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Did you know that America’s first Black billion dollar businessman was a Nupe?

It is true! Reginald F. Lewis (December 7, 1942 – January 19, 1993) was a business man who was the richest African-American man in the 1980s.

Lewis was born in Baltimore into a middle-class family in 1942. His father was a postal worker and his mother a teacher. From an early age, Lewis respected the hustle, he once stated that he began selling newspapers when he was 9 years old, earning about $20 a week and saving $18.

He graduated with a degree in economics in 1965 from Virginia State University before entering Harvard Law School which he finished in 1968. He then joined the New York law firm of Paul Weiss Rifkin Wharton & Garrison and just a few years later, opened his own law firm, Lewis & Clarkson, which specialized in venture capital projects.

“Mr. Lewis’s business career was highlighted by two major deals,” an article written in The New York Times in 1993 by Kappa Alpha Psi’s Journal editor, Jonathan Hicks, states. “The first, in 1983, involved the purchase of the McCall Pattern Company. With $1 million he had saved from his dealings as a corporate lawyer, he led a $23 million buyout of the small dress-pattern maker. Four years later, after restoring the ailing company to financial health, Mr. Lewis sold McCall to the John Crowther Group of Britain for $63 million in cash, which brought him a personal profit of $50 million.”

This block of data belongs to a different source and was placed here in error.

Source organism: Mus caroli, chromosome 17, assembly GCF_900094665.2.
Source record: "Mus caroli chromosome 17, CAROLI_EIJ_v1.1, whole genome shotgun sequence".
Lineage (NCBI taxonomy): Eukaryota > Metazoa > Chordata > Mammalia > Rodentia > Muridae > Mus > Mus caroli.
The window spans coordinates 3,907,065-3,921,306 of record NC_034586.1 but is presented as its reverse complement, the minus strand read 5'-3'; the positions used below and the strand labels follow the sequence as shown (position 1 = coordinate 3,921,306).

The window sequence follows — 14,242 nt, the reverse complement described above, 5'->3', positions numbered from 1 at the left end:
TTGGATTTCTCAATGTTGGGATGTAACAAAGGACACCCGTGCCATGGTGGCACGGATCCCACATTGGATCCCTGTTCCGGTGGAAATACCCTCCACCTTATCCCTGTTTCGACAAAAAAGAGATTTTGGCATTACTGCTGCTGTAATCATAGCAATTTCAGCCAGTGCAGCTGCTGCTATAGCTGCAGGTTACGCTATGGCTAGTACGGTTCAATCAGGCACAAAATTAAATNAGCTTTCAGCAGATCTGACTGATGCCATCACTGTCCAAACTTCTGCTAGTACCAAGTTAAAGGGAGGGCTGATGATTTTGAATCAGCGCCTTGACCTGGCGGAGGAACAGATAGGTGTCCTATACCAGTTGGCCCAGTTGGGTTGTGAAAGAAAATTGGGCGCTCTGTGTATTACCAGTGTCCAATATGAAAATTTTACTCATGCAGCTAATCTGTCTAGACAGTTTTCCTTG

In 1992, his $3 million donation to the Harvard Law School, from which he graduated in 1968, made him the school’s largest individual donor ever up until that point.

Mr. Lewis was a big supporter of the Black community and donated large amounts to a various institutions, from homeless shelters to neighborhood churches. One thing that made him stand out was that he did not believe that he should be seen as an important figure because of his race.

“I’m very proud of the accomplishments of African-Americans,” Mr. Lewis said in an interview shortly after the acquisition of Beatrice. “And I’m delighted that people feel this accomplishment adds to that list. But to dwell on race — to see that as something that becomes part of my persona — is a mistake, and I do everything I can to discourage it.”

As a member of Kappa Alpha Psi, Lewis was active with the New York Alumni Chapter which is located in Harlem. If you ever have a chance to visit their chapter’s posh historic three story brownstone located in the Sugar Hill area of Harlem, the first thing you will see when you open the door is a large memorial to Lewis.

Lewis died of a brain cancer in 1993.

In 1992, Forbes listed Lewis among the 400 richest Americans, with a net worth estimated at $400 million. He also was the first African American to build a billion dollar company, Beatrice Foods, and he was one of the smoothest Nupes to date.

Check out this short documentary on him and then click on the arrows below to see pictures of how smooth this Nupe was.

reginald f. lewis why should white guys have all the fun

Click on the arrows below to see how smooth this Nupe was!

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Back In The Day